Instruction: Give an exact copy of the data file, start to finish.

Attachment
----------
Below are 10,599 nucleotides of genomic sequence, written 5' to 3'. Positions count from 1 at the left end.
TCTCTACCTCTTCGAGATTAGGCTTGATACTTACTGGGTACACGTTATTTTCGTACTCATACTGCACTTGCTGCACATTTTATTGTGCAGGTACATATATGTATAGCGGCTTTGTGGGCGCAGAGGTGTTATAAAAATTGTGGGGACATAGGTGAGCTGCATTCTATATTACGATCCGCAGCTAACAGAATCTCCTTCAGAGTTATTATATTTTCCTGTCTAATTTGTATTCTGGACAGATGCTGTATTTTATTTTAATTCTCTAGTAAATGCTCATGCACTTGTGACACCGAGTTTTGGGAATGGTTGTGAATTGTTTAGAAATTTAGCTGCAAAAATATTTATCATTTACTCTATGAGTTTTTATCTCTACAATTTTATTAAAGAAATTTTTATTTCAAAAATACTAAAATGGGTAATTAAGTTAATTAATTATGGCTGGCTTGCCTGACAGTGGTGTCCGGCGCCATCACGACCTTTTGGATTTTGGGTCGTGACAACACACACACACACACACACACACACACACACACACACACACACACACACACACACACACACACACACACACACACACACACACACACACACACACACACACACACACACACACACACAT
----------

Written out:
Below are 10,599 nucleotides of genomic sequence, written 5' to 3'. Positions count from 1 at the left end.
TCTCTACCTCTTCGAGATTAGGCTTGATACTTACTGGGTACACGTTATTTTCGTACTCATACTGCACTTGCTGCACATTTTATTGTGCAGGTACATATATGTATAGCGGCTTTGTGGGCGCAGAGGTGTTATAAAAATTGTGGGGACATAGGTGAGCTGCATTCTATATTACGATCCGCAGCTAACAGAATCTCCTTCAGAGTTATTATATTTTCCTGTCTAATTTGTATTCTGGACAGATGCTGTATTTTATTTTAATTCTCTAGTAAATGCTCATGCACTTGTGACACCGAGTTTTGGGAATGGTTGTGAATTGTTTAGAAATTTAGCTGCAAAAATATTTATCATTTACTCTATGAGTTTTTATCTCTACAATTTTATTAAAGAAATTTTTATTTCAAAAATACTAAAATGGGTAATTAAGTTAATTAATTATGGCTGGCTTGCCTGACAGTGGTGTCCGGCGCCATCACGACCTTTTGGATTTTGGGTCGTGACAACACACACACACACACACACACACACACACACACACACACACACACACACACACACACACACACACACACACACACACACACACACACACACACACACACACACACACACACACACACAT